Elvis was crushed. He faced pressure from the Colonel, who ran his career, made the deals and repeatedly told him, “Without me, you are nothing. Without me, you’ll be in trouble.” On the other side there were the fans, whom Elvis wanted to please however he could. There’s no question that Colonel Parker and Elvis made a dazzling combination, and that Parker was part of the Elvis Presley phenomenon. Still, there were hundreds of Parkers, but only one Elvis.
“A PRESLEY PICTURE IS THE ONLY SURE THING IN HOLLYWOOD.” Hal Wallis, Producer
“Larry, if there’s one thing I regret in my career, it’s not grabbing the chance to make better movies. Maybe even winning an Oscar, who knows? Let’s face it, I was packaged into making teenybopper movies. But it’s not too late. Hey, that’s all I ever wanted to do when I was growing up. I don’t know how I ever got out of school. I remember sitting in class, staring out the window and daydreaming. I would fantasize, and put myself up there on the big screen, like guys like Tony Curtis, Mario Lanza and Marlon Brando. I mean, I saw it Larry, in my mind, for me, I was living it. I just knew someday I could be one of those guys. After making ‘Love Me Tender’ I started dying my hair black because I liked Tony Curtis’ look. His hair color really made his blue eyes stand out.”
During the location filming of Elvis’ twenty-second movie “Spinout” at Malibu Lake, his temper got the better of him in a very public way. On a hot July day, he was required to get into a rubber wetsuit for an action scene in which he rescued his leading lady from the lake.
“It’s about 150 degrees in this damn suit,” he complained, dripping with sweat.
The assistant director, Claude Binyon Jr., knocked on the trailer dressing door and said almost apologetically, “It won’t be long now, Elvis; they’re getting ready for you as fast as they can.”
As time passed, Elvis was having trouble breathing, taking deep breaths every once in a while, and gulping down water. “Damn it,” he shouted, “what the hell is wrong with those guys? I’m suffocating in here. Can’t they see that?”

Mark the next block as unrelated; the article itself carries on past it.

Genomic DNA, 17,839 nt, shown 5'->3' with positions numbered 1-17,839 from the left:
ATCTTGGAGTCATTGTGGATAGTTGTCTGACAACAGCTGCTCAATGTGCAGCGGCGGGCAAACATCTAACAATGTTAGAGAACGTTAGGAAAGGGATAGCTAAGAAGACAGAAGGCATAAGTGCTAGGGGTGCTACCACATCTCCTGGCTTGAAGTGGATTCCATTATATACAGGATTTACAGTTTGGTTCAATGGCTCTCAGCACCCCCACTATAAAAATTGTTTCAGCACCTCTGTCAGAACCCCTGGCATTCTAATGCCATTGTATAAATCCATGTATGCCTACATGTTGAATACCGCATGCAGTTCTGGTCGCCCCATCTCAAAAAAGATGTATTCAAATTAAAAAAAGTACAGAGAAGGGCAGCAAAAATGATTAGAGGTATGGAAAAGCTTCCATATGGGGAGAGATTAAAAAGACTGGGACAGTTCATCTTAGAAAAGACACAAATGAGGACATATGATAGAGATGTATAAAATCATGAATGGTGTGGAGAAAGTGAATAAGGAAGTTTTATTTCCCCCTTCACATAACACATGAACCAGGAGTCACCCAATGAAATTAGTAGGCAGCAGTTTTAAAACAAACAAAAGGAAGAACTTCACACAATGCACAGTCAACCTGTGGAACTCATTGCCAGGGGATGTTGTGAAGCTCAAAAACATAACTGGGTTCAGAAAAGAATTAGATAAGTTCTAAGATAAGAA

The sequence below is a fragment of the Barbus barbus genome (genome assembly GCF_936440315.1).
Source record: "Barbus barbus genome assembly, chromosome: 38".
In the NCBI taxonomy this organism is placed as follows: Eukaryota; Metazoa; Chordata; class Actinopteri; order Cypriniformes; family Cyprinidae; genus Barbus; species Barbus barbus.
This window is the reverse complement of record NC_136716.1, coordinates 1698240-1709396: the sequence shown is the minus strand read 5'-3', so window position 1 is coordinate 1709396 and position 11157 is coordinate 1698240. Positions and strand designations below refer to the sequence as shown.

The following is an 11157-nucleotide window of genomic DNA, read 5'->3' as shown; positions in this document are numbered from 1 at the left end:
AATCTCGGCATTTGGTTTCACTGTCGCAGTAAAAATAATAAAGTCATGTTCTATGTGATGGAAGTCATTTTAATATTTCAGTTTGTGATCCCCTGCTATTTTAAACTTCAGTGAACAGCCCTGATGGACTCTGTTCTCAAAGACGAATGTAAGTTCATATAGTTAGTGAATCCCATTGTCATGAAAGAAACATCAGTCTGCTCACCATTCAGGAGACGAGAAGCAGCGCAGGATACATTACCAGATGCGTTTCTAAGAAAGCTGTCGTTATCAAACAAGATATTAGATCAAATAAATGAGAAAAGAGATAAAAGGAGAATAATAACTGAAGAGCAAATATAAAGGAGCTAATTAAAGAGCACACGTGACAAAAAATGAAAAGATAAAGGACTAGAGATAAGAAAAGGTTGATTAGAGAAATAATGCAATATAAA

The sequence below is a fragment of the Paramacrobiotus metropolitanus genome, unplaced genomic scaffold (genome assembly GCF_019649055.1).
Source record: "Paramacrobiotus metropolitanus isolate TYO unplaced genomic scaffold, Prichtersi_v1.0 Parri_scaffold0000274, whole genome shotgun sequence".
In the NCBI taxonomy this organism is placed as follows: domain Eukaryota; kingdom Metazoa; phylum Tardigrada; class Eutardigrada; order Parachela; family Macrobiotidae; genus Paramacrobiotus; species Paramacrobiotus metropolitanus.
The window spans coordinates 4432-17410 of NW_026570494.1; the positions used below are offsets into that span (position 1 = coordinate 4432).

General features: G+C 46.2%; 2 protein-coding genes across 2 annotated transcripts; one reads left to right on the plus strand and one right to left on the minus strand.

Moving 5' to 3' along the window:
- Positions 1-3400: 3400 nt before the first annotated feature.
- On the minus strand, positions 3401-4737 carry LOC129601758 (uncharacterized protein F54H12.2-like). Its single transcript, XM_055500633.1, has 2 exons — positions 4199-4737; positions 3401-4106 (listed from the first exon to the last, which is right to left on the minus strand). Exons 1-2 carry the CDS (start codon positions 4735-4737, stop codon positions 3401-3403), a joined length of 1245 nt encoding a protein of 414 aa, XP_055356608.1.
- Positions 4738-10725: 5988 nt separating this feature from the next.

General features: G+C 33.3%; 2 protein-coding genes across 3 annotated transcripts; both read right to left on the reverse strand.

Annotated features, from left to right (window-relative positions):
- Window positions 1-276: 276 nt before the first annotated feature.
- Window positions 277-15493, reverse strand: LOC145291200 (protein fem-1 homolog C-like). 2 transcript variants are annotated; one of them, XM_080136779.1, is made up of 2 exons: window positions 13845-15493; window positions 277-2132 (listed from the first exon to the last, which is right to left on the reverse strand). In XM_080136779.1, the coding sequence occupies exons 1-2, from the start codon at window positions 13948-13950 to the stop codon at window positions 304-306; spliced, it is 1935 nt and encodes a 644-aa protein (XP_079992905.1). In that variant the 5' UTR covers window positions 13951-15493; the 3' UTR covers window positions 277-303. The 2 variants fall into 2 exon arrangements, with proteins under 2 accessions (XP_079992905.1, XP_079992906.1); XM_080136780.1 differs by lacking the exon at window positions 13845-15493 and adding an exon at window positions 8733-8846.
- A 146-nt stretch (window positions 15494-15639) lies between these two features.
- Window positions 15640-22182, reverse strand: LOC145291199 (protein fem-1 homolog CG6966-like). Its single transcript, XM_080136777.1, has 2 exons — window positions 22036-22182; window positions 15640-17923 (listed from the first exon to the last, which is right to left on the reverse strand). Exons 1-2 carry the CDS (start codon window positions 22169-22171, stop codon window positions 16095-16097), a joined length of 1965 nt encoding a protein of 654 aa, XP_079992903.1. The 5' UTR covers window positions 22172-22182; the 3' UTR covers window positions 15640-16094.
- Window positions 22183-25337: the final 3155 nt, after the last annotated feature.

Another hour went by, and then the assistant director stepped gingerly through the door of the dressing room.
“I’m sorry Elvis,” he said contritely. “We had to make a little change. We’re not doing your scene until after lunch. So you can take that suit off for now.”
Elvis had struggled for thirty minutes to squeeze his talcum-powdered body into the rubber suit. Now he spent the next half-hour swearing like an angry sailor as he pried himself out of it.
He stormed out of the trailer, grabbed a carton of milk from the refreshment table, and savagely threw it directly at his own Rolls Royce parked alongside the trailer. I’ll never forget the sight of white streams of milk running down in all directions over the black paint of that beautiful British classic, turning it into a surreal Salvador Dali painting.
His anger unabated, he stomped back into his trailer, slamming the door behind him. He stayed in there sulking until he was called back to film the scene. He cursed vehemently as he once more struggled into the rubber suit.
“If they don’t get it right this time,” he cried, “they won’t see me again. They’re supposed to be professionals. Let them act like it.”
He completed the scene, doing his best to hide his anger and his embarrassment for displaying his emotions publicly. He was still seething when he got into the Rolls at the end of the day.
He was quiet on the ride home. When we went inside the house, he charged into the living room, knocking over a table lamp, pulling down the velvet drapes and karate-kicking a chair into the wall. He didn’t stop until he got to his bedroom down the hallway, pausing only momentarily before thrusting his fist through the door.
The next morning he was quieter than usual, but he seemed to be in a good mood, as if none of the previous day’s events had occurred. Nothing was said until later when I was working on his hair.
“I did a lot of thinking last night.” He seemed a little awkward. “Man, I’ve got a long way to go; I really blew it yesterday. I’m embarrassed as hell and I set a bad example for the guys. And I realize that I have the power to manifest heaven or hell. I can either scale the heights or sink to the very depths. Lawrence, I just have to learn how to achieve some balance.”
His eyes sparkled with restrained mischief and feeling. “‘Get thee behind me, Satan.’ Hey, even Jesus lost his temper. Didn’t he turn over the moneychangers’ tables with a whip and tell them where to get off?”
He knew he had to atone for his actions, and he did it in a way that suited his nature.
The next day, we all drove to the Lou Ehlers Cadillac dealership on Wilshire Boulevard in Beverly Hills. A salesman approached unhurriedly until he recognized his customer. His eyes lit up as he sensed he was about to make the biggest sale of his career.
Elvis turned to us.
“You all pick out the car you want. This is my gift to you.”
Elvis purchased ten Cadillacs. He had made amends.